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Texas announces Chris Ash as DC

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Tom Herman officially reunites with his former Ohio State colleague.

COLLEGE FOOTBALL: SEP 28 Rutgers at Michigan Photo by Scott W. Grau/Icon Sportswire via Getty Images

Two days after news broke that the Texas Longhorns were set to hire former Rutgers Scarlet Knights head coach Chris Ash as the replacement for fired defensive coordinator Todd Orlando, the school made the hire official on Tuesday.

“After taking a hard look at a lot of options at defensive coordinator, Chris was the one that continued to stand out,” Herman said. “We couldn’t be more excited what he’ll add to our staff. I’ve witnessed firsthand Chris’ skills as a game planner, his attention to detail and ability to develop players. He gets the best out of every one of them and has a history of building physical, fundamentally sound, winning defenses. He has done it at the highest level, is a tremendous all-around coach and an awesome person. I know he’ll do great things, and our players, coaches and staff will really enjoy working with him. We look forward to his arrival in Austin, getting to work, and him and his family joining our Longhorn family.”

Ash’s first day with the Longhorns is on Wednesday, but he will not coach in the Alamo Bowl against the Utes — Craig Naivar, the co-defensive coordinator and safeties coach, will remain in charge of the defense.

“Number one, I’m humbled and extremely honored to be able to coach football at The University of Texas,” Ash said. “I want to thank Tom Herman and Chris Del Conte for this opportunity and for their professionalism throughout the process. My family and I are very excited to move to Austin and become part of Longhorn Nation, and I’m ready to lead and serve our student-athletes.

“I have a great deal of respect for Coach Herman as a coach and a person. If I didn’t believe in him, I wouldn’t be making this move. I have complete confidence and faith and trust in his ability to lead and to coach, and I’m excited to be a part of this program.”

In addition to a year together in Columbus leading Ohio State to the national championship in 2014, Herman and Ash also spent the 2009 season on the Iowa State staff.

Those stops were part of a 19-year career as an assistant that led to Ash taking the head coaching job at Rutgers in 2016. He went 8-32 with the Scarlet Knights before he was fired this season.

Now he’ll return to his roots as a defensive coordinator, where he has a significant track record of success that includes four Big Ten championships during his five seasons in the conference. Ash also spent a year as the Arkansas defensive coordinator under Bret Bielema.

Four of those five defenses ranked in the top 25 nationally, including a top-10 unit in 2015 at Ohio State. At Wisconsin in 2011 and 2012, Ash’s defenses ranked in the top 20 in scoring defense and No. 15 overall in total defense.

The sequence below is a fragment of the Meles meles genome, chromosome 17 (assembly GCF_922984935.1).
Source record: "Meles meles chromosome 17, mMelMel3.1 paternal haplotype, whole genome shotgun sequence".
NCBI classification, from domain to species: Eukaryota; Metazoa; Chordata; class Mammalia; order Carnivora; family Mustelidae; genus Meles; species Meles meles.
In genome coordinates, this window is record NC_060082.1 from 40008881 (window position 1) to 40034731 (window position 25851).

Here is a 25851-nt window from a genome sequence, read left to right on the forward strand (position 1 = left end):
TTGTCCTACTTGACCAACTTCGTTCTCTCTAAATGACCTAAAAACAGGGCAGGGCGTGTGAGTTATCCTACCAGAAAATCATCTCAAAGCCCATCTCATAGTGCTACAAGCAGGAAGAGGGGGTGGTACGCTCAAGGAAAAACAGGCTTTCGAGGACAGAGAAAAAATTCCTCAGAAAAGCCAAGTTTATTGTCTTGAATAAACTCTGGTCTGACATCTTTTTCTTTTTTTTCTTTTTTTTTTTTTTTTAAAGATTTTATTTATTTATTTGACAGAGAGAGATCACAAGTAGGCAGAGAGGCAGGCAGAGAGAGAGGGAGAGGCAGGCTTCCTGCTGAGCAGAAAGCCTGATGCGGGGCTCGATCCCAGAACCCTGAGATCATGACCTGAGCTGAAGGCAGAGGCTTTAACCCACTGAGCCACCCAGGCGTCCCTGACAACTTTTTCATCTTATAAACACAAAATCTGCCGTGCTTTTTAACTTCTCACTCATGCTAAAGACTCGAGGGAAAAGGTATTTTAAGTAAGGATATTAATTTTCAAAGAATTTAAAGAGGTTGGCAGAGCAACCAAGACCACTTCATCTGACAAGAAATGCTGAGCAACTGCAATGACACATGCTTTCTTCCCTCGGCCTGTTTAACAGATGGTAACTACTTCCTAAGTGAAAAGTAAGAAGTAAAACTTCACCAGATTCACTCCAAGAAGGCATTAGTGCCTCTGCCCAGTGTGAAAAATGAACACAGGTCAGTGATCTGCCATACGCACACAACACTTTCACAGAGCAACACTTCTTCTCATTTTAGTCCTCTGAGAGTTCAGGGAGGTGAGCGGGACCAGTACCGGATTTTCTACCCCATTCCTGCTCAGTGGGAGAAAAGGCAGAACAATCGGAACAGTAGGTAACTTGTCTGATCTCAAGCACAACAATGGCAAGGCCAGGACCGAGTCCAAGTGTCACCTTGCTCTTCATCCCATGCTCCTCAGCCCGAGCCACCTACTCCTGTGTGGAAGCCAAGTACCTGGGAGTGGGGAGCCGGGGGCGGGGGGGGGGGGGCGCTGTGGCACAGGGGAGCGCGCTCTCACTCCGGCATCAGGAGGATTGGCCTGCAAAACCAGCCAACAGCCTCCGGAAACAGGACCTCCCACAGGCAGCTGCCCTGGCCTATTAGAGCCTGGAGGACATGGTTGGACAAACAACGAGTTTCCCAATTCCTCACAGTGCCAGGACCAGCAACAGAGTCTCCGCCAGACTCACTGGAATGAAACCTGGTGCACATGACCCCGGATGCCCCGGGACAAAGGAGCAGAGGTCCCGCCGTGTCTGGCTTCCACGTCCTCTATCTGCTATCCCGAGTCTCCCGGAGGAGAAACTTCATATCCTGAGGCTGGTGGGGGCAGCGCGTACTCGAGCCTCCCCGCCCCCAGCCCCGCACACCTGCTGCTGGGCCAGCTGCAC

“Texas is a place with a lot of history and tradition,” Ash said. “It’s synonymous with success. There are great players that have been in this program, there are great players in this program, and I’m really excited about what we can do in the future. I’ve recruited in the state of Texas. When I was at Ohio State, I had been in the state to recruit, and as a young coach at Iowa State in the Big 12, I always thought Texas was the gold standard and would be a place you would want to be at and work at, and I’m thrilled about this opportunity.”

Herman’s reasoning for firing Orlando helps illuminate what he wants from Ash’s defense — Herman wants to simplify things, get better in technique and fundamentals, and better feature the defensive ends.

Basing out of a 4-3 Under front with quarters coverage behind it, Ash will almost certainly have to morph into a nickel defense to face Big 12 opponents, but is known for accomplishing the goals that Herman highlighted last week.

Ash also turned around the Ohio State defense quickly, something that he’ll have to do next season at Texas in order for the program to reach the goals that it fell short of accomplishing this season.

Before Ash arrived in early 2014, the Buckeyes were coming off a season in which the defense ranked 110th nationally in pass defense and 46th in total defense. The results were quick and apparent — Ohio State’s defense ranked No. 19 in total defense (342.4 ypg), No. 26 in scoring defense (22.0 ppg), No. 13 in pass efficiency defense (108.2) and No. 28 in pass defense (201.1 ypg).

The Buckeyes also ranked No. 4 nationally in interceptions (24), No. 5 in turnovers gained (33), No. 16 in third-down defense (34.4 percent), No. 13 in sacks (3.00 pg) and No. 14 in tackles for loss (7.3 pg) on the way to Big Ten and national championships.